Change one variable at a time. “De-risk” yourself to a potential employer by mapping out how your skills are applicable to the job you want, Johnson said. Career switchers should pick just one variable to change with each move they make: If you want to do something functionally different, stay in the same industry and perhaps the same company. If you want to change industries, apply to jobs functionally similar to your current one. “They’re taking a risk in hiring you, so the more you can de-risk it for them, the easier it is,” Johnson said.
Investigate the market. Before you dust off your resume and start shooting it at online job postings, have conversations with people familiar with your desired position to learn where the jobs are and what you should be doing as a candidate to boost your chances, Spira said. Ask your inner circle if they have contacts, use alumni networks and attend meetings of professional associations. Finding contacts via LinkedIn is helpful if you are targeting a specific company, but Spira warns against limiting yourself to one organization as you might miss opportunities to learn about others.
Among the questions to ask: What’s a typical day like? Which organizations promote from within? How might employers perceive your background? What’s happening in the industry that should inform your search? Do not ask for a job, Spira said, as it can be awkward and hinder the relationship-building process. Still, Cates cautions, if you reach out to someone in an organization where you wish to work, be prepared to treat it as a formal interview.
Clarify your message. The fact that you are unhappy and will do anything to get out of your hated job is neither useful nor attractive, so you should formulate specific answers to basic questions early on, Spira said. What are you looking to do? Why should someone hire you? Why are you leaving your current job? Rehearse what you would say if you were asked those questions by a potential employer, making sure you’re not too vague. The message will likely shift and sharpen as you gather information.
Recast your resume. In the section at the top of your resume that explains what you wish to accomplish, use the keywords from your personality tests to give a lens through which employers can perceive the rest of your experience, Cates said. Framing your resume around your strengths and passions lets hiring managers see beyond your list of previous job duties, which is especially important if you don’t have direct experience in your desired career.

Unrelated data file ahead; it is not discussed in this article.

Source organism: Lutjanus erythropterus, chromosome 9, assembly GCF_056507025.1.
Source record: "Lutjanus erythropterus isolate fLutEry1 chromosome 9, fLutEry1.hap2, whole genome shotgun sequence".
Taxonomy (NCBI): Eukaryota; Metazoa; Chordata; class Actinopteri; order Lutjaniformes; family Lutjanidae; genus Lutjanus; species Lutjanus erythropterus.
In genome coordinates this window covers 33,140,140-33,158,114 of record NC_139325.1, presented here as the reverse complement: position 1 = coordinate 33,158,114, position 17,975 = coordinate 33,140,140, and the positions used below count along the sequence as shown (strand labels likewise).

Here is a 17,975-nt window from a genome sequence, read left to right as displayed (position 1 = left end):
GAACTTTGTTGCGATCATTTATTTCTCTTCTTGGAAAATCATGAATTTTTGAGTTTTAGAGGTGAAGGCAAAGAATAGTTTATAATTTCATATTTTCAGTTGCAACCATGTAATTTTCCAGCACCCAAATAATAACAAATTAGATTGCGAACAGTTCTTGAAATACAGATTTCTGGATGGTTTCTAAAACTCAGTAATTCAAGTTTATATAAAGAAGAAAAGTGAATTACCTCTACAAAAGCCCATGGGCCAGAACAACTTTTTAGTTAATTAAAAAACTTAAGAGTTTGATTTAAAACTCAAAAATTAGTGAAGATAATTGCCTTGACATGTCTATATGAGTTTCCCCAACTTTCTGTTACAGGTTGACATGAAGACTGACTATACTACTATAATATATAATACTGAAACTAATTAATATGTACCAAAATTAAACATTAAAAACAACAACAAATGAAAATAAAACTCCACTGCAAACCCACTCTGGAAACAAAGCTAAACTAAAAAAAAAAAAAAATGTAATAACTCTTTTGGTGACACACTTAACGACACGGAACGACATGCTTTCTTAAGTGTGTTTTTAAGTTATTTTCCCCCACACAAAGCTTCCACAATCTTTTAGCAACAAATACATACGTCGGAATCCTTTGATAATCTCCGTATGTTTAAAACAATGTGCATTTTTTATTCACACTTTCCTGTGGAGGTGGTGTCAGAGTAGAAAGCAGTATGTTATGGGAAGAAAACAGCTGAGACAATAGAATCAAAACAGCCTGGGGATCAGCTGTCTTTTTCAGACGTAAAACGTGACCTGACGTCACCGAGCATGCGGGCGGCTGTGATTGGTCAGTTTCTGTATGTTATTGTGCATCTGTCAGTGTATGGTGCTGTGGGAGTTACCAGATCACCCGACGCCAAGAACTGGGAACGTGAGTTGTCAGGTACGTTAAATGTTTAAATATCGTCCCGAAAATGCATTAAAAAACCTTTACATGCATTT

Hire a boss. Look for a boss who will be a sponsor and advocate for you when it’s time for you to move up the ranks, Johnson said. Weigh that potential not by what they promise to do, but what they have done in the past. What is the person who held the role before you doing now? And the person before them? Did they move up or out? If there is a pattern of “out,” it could be a problem, Johnson said.
Grin and bear it. Even though job hopping has become the norm, the conventional wisdom holds true: It’s better to stay in your job until you have lined up the next one. Partly that’s because people perceive you differently when you’re employed, but “more importantly, you perceive yourself differently,” Johnson said.
Not having anywhere to be dings your confidence, said Johnson, recalling her own experience on sabbatical. When she started having to get dressed for work again, “It makes you feel like, ‘I know what I’m doing,’” she said.
If, however, you are so miserable that every conversation is steeped in negativity, it may be better to quit or invest in other ways to lift your spirits, Spira said. Carving out time for the gym, hobbies and friends helps you shift your focus from the work drudgery and sometimes, workers drop the job search when they find those outside activities meet their needs, she said.
The job hunt itself can generate enough sense of movement to get you through the day. Put a schedule in place that you can handle, be it an hour a day or an hour a week, to hold yourself accountable and brighten the light at the end of the tunnel.